Investigative reporter Ross Hunter nearly didn’t answer the phone call that would change his life – and possibly the world – for ever.
‘I’d just like to assure you I’m not a nutcase, Mr Hunter. My name is Dr Harry F. Cook. I know this is going to sound strange, but I’ve recently been given absolute proof of God’s existence – and I’ve been advised there is a writer, a respected journalist called Ross Hunter, who could help me to get taken seriously.’
What would it take to prove the existence of God? And what would be the consequences?
This question and its answer lie at the heart of Absolute Proof, an international thriller from bestselling author Peter James.
The false faith of a billionaire evangelist, the life’s work of a famous atheist, and the credibility of each of the world’s major religions are all under threat. If Ross Hunter can survive long enough to present the evidence . . .
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About the Author
Peter James is the international bestselling author of many award-winning novels. His Detective Superintendent Roy Grace series, set in Brighton, has been translated into thirty-seven languages with worldwide sales of over nineteen million copies, and has given him twelve Sunday Times number ones. In 2015 WHSmith customers publicly voted him the Greatest Crime Author of All Time and in 2016 he became the recipient of the coveted CWA Diamond Dagger lifetime achievement award for sustained excellence. Peter has also written a short story collection, A Twist of the Knife, and his standalone titles include Perfect People and The House on Cold Hill. He has also co-written a non-fiction account of Brighton’s toughest cases with former detective Graham Bartlett entitled Death Comes Knocking. The Perfect Murder, Dead Simple and Not Dead Enough have all been turned into smash-hit stage plays. All his novels reflect his deep interest in the world of the police. Three of his novels have been filmed and before becoming a full-time author he produced numerous films, including The Merchant of Venice, starring Al Pacino and Jeremy Irons.
Most Helpful Customer Reviews
Creative, thought-provoking, and mysterious! In this intriguing new standalone novel by James he introduces us to the resourceful Ross Hunter, an investigative reporter who after being contacted by the guarded, Dr. Harry F. Cook embarks on a dangerous mission to uncover whether there is genuinely any Absolute Proof of god’s existence. The writing is elaborate and fast-paced. The characters are troubled, tireless, and multifaceted. And the plot is an intricate tale that will have you contemplating the possible final resting place of historical artefacts, the complexity, and significance of DNA testing and our genetic ancestry, and the enormous effects and implications actual proof of God would have on various organizations around the world. Overall, Absolute Proof is a hefty (almost 600 pages), innovative, action-packed, suspenseful read that without a doubt will leave you questioning whether the confirmation of God’s existence would actually resolve any of the ongoing, long-lasting religious conflicts that have raged around the world for centuries or would just ultimately lead to more greed, chaos, and upheaval.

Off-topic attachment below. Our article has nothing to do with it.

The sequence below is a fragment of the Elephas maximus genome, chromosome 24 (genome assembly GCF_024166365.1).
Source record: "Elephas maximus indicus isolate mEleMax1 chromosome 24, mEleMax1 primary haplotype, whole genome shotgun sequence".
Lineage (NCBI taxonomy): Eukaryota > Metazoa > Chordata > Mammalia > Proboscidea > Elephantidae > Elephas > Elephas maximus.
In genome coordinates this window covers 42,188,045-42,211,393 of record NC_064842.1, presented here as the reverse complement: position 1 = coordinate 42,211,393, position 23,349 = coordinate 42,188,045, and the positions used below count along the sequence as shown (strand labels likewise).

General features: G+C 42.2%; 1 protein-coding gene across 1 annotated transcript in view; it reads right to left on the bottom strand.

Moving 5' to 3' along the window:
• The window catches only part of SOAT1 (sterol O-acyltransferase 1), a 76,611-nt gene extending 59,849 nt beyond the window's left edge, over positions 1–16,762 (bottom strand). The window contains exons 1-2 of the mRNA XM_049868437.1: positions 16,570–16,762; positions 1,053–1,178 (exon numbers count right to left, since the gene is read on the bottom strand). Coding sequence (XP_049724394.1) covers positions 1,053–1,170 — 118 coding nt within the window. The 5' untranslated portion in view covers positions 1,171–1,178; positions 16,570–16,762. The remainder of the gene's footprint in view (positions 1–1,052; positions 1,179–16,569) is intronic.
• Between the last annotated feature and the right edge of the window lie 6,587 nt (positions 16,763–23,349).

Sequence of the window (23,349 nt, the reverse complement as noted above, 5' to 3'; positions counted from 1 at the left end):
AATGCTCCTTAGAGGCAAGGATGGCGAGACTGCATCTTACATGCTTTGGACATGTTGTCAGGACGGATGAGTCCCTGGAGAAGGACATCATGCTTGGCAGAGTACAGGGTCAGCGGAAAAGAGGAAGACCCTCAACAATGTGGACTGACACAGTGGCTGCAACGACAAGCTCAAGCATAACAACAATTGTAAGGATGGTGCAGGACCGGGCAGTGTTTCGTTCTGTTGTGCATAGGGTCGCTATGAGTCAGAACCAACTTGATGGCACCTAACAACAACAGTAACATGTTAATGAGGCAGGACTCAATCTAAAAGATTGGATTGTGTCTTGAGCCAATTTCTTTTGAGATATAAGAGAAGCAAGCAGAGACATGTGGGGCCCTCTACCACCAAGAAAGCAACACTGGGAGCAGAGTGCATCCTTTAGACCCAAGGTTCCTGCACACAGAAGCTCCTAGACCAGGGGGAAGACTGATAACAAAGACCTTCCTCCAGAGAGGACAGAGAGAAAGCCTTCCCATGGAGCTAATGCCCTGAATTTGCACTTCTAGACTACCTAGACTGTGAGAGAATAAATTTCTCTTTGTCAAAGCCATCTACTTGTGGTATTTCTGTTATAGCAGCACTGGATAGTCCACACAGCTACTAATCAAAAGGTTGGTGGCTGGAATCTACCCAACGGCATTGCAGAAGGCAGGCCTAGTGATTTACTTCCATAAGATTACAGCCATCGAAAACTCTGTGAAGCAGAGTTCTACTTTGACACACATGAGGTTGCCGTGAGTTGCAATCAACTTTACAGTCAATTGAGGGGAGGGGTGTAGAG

1.5 Stars First things first I need to get a few things straight: I am somewhat on the fence about the whole God/Intelligent Designer thing. Organised Religion gives me the heebie jeebies and I think History bears me out as to why; not to mention modern day atrocities committed in the name of one God or another. I genuinely enjoyed The Da Vinci Code. I have no problem with fantastical novels - after all I gave 5 Stars to Michael Rutger's The Anomaly! Now that is out of the way I am going to confess and say I hated this book. I did manage to read it all but it was a good job it was in the stave format from The Pigeonhole as I could portion out the ridiculousness. I was rather sceptically going along with it all (not because of the Religious aspects to the book but rather the main character, Ross Hunter's actions) and then the author showed a basic misunderstanding of Mitrochondrial DNA - numerous times he mentioned it was only in the female line - no it is passed intact through the female line but it is present in all creatures that have a cell structure. As soon as I hit that road bump I realised that the research done for this book was a little scant. The only quotes from Religious texts we get are from the King James' version of the New Testament and only then from Matthew and Revelation. The Qu'Ran is dealt with in seeping statements and none of the other Abrahamic Religious texts (the Torah for example) even get a look in. Considering the subject matter and constant mention of all the different Religions that have broadly similar beliefs you would have thought there would be more from them - but no. Using Glastonbury as a location is simply lazy. I understand that it is a mythologized location but really, that is done to death now and shows a simple lack of imagination. Even worse is how things pan out there, completely unbelievable (okay so The Da Vinci Code isn't exactly believable but it is tautly written and this really isn't). The main character is supposed to be this high flying investigative journalist. Why then is he so credulous and naive? He seems intent to rehash what is going on to anyone that so much as looks at him when you would think he would be keeping his cards close to his chest. His deductive leaps that the finds at Glastonbury and in Egypt are remnants of Jesus Christ are farcical and that then becomes canonical for the remaining third or so of the book - all that is proven are that there is a genetic match. No caveat that with the age of the samples and natural degradation that so few alleles would be recovered that a match is tenuous at best. I am not even sure that DNA extraction from a single tooth of the supposed age of this one would reveal enough DNA to test but found that I couldn't even dig up the wherewithal to research the current advances in extraction technology. In short avoid this book. It has a meandering and unconvincing plot, characters that are simply laughable (even the peripherals such as Ainsley Bloor, Big Tony - yes, REALLY, Harry F Cook and Wesley Wenceslas are all caricatures) and so many holes in the research that it is really a chore to read. Apologies to you if you loved the book but there was so much I just couldn't get past with this one and we will have to agree to disagree. THIS IS A REVIEW OF A FREE COPY OF THE BOOK READ THROUGH THE PIGEONHOLE